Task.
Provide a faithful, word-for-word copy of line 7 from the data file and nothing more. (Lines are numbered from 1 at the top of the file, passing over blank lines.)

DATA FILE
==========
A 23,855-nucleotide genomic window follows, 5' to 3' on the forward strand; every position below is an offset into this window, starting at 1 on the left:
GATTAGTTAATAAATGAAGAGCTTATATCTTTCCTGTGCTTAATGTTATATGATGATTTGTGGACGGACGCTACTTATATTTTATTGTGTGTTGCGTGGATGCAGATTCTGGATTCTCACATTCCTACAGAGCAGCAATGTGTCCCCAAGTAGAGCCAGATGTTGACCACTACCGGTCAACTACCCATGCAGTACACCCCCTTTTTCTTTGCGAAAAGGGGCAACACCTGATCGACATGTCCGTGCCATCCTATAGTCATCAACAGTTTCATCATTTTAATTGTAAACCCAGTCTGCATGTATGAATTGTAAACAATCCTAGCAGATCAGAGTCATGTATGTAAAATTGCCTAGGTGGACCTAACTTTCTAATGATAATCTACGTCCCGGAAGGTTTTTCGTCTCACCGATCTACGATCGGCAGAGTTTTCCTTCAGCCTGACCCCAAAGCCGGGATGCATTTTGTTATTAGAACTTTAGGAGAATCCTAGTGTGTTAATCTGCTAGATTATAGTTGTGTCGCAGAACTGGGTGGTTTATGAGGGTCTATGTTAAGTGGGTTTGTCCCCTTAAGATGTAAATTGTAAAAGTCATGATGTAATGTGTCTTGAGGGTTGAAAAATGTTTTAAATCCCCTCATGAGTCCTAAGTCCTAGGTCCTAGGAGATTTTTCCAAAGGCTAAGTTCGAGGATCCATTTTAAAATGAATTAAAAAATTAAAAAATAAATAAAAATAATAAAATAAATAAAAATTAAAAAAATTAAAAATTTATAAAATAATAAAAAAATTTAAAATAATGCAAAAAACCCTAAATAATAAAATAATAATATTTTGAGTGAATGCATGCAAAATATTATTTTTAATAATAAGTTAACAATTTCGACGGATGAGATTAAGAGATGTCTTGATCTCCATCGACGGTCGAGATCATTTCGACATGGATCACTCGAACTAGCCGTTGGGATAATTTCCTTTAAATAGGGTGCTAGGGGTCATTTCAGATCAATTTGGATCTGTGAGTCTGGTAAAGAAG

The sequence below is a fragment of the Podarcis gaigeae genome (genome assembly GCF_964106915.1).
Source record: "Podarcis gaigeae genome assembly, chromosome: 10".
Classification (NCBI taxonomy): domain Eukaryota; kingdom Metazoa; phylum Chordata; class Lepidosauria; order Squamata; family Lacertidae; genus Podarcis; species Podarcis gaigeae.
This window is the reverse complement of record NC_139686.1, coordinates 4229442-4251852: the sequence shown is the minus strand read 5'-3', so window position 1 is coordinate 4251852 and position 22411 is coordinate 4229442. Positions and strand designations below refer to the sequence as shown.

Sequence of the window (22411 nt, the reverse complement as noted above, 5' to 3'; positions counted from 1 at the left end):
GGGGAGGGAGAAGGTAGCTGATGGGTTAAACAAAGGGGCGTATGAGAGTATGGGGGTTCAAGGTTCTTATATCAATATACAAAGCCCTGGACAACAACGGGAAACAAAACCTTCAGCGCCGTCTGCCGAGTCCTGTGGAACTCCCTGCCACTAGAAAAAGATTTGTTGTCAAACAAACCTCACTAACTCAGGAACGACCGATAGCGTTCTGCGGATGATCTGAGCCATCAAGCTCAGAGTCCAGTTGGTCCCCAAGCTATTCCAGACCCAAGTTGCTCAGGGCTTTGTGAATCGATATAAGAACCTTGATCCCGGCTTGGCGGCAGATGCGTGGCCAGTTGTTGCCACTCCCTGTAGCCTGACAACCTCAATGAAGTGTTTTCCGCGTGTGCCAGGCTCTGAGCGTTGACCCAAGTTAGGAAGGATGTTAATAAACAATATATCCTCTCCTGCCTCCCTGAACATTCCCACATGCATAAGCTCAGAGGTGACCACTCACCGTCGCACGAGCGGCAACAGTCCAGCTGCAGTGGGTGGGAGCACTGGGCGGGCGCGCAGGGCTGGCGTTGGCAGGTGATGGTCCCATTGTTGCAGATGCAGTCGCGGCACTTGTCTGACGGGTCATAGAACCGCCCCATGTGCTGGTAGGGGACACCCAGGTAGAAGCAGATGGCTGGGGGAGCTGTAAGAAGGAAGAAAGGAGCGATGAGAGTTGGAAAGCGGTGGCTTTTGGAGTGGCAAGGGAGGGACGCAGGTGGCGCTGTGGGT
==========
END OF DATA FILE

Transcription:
Sequence of the window (22411 nt, the reverse complement as noted above, 5' to 3'; positions counted from 1 at the left end):